To be honest for a few Namibians (including myself) the monkey orange is known as the ‘Kavango Lemon’. It is one of the most delicious wild fruits grown in Namibia. When it is ripe, it contains a bright orange colour with a hard exterior. Whereas, on the inside one will find juicy light to dark brown seeds that have a sweet-sour flavour.
The eating experience is mostly enjoyed by sucking the sweet flesh from these seeds, however it gets quite messy. Often the seeds can be sun dried for preservation and can similarly be turned into an alcoholic drink.The fruit can be used for desserts too. After the seeds are removed, the woody hard shell is used to make sound boxes for marimba musical instruments. Furthermore, they can be carved and sold as ornaments.
Scientifically the monkey orange fruit is known to grow on the Strychnos cocculoiddes tree, also known as the Corky Monkey Orange. It is an evergreen semi deciduous tree, with a pale grey to brown bark, which grows to 4m high in dry woodland. It is found in northern and north-eastern Namibia within close proximity to the Okavango River and Rundu area.During October to December small green and white flowers can be seen on the trees.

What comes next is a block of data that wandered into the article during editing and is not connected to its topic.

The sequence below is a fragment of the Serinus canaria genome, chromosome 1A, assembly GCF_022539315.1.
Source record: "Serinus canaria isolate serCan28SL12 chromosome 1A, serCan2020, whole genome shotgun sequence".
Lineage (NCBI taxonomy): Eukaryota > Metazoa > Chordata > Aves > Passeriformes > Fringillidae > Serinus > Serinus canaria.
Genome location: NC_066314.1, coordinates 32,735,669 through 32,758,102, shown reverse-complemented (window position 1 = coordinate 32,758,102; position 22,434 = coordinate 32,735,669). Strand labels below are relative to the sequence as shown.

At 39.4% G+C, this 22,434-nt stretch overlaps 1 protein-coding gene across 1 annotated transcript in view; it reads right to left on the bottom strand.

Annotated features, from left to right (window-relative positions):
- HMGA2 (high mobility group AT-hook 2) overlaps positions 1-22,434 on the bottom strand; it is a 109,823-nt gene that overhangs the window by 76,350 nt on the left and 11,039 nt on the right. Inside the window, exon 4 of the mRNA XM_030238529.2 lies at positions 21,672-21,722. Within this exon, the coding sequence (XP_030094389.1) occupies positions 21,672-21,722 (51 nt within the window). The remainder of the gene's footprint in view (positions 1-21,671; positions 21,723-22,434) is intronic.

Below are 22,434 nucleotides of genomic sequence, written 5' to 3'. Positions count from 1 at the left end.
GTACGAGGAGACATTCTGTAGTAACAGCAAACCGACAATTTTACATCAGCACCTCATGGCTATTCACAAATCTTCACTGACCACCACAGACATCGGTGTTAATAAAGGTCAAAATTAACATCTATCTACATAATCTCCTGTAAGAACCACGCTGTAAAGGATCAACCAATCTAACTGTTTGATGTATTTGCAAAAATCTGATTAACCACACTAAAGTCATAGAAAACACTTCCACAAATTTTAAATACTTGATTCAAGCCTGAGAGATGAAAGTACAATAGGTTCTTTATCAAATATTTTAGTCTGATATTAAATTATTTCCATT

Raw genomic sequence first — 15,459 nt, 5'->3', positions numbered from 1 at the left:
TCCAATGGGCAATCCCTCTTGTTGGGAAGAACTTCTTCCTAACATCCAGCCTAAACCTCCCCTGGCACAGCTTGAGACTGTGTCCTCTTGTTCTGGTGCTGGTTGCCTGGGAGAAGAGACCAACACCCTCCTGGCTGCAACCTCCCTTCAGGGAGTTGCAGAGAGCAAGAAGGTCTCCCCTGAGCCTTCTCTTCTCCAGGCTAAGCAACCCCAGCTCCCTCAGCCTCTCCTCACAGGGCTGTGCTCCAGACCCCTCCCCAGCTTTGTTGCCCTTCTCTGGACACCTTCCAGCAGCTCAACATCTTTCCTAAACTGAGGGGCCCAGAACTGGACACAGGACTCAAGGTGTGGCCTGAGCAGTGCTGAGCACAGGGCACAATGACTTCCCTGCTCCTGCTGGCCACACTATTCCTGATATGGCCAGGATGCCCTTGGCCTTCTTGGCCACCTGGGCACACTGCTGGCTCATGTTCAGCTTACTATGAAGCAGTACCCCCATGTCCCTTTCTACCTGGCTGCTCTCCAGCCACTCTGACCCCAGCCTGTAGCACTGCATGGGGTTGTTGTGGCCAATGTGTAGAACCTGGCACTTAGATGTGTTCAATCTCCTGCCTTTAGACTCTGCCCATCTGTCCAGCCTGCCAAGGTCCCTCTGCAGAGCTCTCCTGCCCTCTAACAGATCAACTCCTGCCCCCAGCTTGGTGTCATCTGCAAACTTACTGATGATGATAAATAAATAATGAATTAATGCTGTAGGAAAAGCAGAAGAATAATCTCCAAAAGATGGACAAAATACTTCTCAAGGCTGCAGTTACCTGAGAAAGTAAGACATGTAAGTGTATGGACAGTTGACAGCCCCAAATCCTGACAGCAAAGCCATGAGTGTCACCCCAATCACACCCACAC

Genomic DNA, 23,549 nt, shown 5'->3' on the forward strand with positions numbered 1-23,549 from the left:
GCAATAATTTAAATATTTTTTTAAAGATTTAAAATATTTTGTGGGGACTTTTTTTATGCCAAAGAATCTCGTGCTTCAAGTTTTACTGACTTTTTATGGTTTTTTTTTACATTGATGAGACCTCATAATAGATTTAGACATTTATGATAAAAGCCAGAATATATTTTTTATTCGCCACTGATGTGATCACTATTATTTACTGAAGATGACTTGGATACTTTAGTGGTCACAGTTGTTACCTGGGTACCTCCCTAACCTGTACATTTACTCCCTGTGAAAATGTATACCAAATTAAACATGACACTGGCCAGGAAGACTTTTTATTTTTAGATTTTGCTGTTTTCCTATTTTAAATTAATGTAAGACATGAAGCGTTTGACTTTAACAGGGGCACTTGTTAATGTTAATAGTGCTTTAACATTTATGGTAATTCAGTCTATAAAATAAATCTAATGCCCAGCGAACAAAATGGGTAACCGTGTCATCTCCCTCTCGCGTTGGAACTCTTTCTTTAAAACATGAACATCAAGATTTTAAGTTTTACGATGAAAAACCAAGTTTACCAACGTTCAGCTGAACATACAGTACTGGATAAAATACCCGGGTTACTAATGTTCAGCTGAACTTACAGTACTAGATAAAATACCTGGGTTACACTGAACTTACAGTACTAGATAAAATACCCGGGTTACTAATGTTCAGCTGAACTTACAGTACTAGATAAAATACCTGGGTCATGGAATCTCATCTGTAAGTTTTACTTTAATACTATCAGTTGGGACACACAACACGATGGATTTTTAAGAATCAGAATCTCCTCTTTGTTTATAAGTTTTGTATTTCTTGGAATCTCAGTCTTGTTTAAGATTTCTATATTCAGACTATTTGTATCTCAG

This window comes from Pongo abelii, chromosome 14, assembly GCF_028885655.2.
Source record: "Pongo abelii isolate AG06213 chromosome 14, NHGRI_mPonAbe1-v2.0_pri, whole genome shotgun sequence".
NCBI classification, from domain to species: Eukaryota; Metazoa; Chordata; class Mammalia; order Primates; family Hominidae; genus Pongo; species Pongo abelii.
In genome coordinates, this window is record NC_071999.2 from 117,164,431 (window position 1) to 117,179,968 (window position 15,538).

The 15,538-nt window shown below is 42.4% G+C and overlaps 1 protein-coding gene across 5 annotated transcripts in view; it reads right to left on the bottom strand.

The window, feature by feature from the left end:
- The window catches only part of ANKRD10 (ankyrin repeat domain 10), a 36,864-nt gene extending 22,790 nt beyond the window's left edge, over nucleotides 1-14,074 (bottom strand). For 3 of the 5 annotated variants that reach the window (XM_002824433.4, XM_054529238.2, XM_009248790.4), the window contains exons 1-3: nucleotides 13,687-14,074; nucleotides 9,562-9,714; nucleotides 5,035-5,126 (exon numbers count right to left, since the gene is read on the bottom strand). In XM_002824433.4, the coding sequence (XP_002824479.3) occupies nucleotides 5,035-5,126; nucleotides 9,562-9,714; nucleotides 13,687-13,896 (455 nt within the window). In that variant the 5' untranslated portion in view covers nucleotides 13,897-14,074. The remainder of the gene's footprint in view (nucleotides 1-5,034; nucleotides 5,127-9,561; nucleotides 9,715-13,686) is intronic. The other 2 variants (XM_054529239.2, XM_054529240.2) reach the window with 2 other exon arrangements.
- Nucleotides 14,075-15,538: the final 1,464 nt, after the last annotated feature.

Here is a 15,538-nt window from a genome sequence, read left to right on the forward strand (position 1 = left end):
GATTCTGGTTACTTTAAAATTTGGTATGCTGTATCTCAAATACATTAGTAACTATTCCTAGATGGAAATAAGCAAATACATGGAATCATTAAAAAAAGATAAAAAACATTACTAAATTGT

The fruit (seeds), roots and leaves can be used for medicine. Traditionally, people do make use of the roots, bark and unripe fruit to treat snake bites. The bark and unripe fruit is strongly believed to contain a presence of strychnine and alkaloids that are both helpful to overcome the venom of snakes, such as the mamba.
The strychnine is a vital and powerful stimulant for the human nervous system and is able to fight the respiratory depression caused by the venom of the snakes. Additionally, it is used as a treatment for painful eyes.
When headed to the Hakusembe River Lodge you will find the fruits being sold by the local people alongside the road in the Kavango East Region (easily noticeable due to their colour).
If you have more information or recipes on the Monkey Oranges, we invite you to share them in the comment section below?
Author - I'm Nela, from Windhoek Namibia but born in a small village called Omatunda in northern Namibia. I am passionate about writing, research and photography, as it helps me gain knowledge about people and my country.